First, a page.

Figure 3. Saturated thickness of surficial sand and gravel. Three white cells near the east boundary are dry.

The measure of the capacity of the sand and gravel deposits to conduct water that is used in the model is called hydraulic conductivity. Subsurface material with relatively high hydraulic conductivity, such as sand and gravel, conducts water more easily than silt and clay. Figure 4 shows the distribution of hydraulic conductivity in the model. Typical ranges of hydraulic conductivity for types of sand and gravel deposits are shown next to the colorbar. These ranges are logarithmic. Successive integer powers of 10 are an equal distance apart (1, 10, 100, et cetera; 10^{0}, 10^{1}, 10^{2}, et cetera). The number 1e+05 is common computer notation for 10^{5}. The hydraulic conductivities in the model were obtained by calibration. Calibration involved making a model run using hydraulic conductivity estimated from test well data^{2}, then modifying this distribution of hydraulic conductivity via successive model runs until the simulated heads were reasonable^{3}. All simulated heads are within 10 feet of measured heads and are below the land surface.

Figure 4. Hydraulic conductivity distribution.

The model includes other hydrologic input besides hydraulic conductivity. Groundwater recharge due to infiltration of precipitation was set at 3.1 inches per year as the first step in the model calibration^{4}. The climate is semi-arid and the land surface elevation is greater than 5000 feet above sea level. Groundwater inflow at the north (upgradient) edge of the model was set at 5 cubic feet per day. The elevation of the stream in the southwest part of the model was treated as a constant head, and a constant head was applied at the southeast corner of the model to account for water flowing toward the portion of the stream outside of the model boundary. Other boundaries were treated as no-flow (no water crosses the boundary)^{5}.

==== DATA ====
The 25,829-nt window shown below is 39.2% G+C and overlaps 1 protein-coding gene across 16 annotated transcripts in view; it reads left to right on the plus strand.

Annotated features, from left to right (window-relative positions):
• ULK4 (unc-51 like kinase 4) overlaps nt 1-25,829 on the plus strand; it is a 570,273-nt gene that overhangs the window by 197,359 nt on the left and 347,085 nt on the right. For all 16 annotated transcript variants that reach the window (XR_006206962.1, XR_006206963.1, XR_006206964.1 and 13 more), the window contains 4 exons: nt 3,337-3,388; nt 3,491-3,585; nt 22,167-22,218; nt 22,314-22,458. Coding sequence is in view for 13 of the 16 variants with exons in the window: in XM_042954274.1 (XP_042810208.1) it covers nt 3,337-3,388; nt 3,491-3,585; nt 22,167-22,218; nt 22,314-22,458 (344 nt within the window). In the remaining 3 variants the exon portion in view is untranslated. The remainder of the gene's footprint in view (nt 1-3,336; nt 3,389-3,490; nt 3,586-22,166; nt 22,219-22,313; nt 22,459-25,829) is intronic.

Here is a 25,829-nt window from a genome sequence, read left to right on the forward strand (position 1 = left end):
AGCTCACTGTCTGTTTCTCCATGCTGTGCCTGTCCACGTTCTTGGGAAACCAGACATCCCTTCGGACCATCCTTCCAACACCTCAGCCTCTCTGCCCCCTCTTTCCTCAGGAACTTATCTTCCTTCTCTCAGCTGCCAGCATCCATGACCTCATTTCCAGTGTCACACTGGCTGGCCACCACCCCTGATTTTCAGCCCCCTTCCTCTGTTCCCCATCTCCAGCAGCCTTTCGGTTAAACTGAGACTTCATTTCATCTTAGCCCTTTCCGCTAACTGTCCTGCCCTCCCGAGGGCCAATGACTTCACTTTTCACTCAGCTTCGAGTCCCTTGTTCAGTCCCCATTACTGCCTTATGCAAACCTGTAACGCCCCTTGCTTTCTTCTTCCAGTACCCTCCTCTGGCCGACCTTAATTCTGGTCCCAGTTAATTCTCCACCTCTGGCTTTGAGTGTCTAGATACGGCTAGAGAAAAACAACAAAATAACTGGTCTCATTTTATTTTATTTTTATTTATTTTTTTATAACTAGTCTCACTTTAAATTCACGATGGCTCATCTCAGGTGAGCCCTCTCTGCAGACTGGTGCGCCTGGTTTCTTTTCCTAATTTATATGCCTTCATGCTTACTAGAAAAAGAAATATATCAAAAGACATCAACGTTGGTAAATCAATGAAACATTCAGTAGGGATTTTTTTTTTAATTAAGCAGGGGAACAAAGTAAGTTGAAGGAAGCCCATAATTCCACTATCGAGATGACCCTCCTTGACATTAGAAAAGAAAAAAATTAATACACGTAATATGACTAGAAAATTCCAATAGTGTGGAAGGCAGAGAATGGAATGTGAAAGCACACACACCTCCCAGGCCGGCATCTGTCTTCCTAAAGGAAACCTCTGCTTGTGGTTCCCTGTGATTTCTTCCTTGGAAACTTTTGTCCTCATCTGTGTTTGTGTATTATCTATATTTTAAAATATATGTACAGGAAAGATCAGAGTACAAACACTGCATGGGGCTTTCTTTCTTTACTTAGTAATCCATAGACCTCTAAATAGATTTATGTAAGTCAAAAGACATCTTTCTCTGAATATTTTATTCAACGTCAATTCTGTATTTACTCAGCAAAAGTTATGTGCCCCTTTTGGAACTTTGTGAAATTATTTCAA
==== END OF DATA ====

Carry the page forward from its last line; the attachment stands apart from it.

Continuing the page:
There is uncertainty regarding reasonable values for groundwater recharge from precipitation in a semi-arid environment. The value of 3.1 inches is in the upper part of the range of published estimates. However. once the model was calibrated at 3.1 inches per year, it became relatively easy to find a lower value providing the same calibration. This possibility results from the fact that there is also uncertainty regarding the hydraulic conductivity values, and the two values are linked. One can reduce the the hydraulic conductivity values for all cells and groundwater recharge rate by the same multiplier and the heads in the model remain unchanged. Therefore, model calibration is not affected. However, the volume of groundwater flowing downslope toward the stream is affected. When the recharge rate is 3.1 inches per year the groundwater discharge to the stream derived from recharge and inflow at the northern boundary is 1,195,682 cubic feet per day. When the recharge rate is 1.55 inches per year, this discharge is halved to 597,341 cubic feet per day.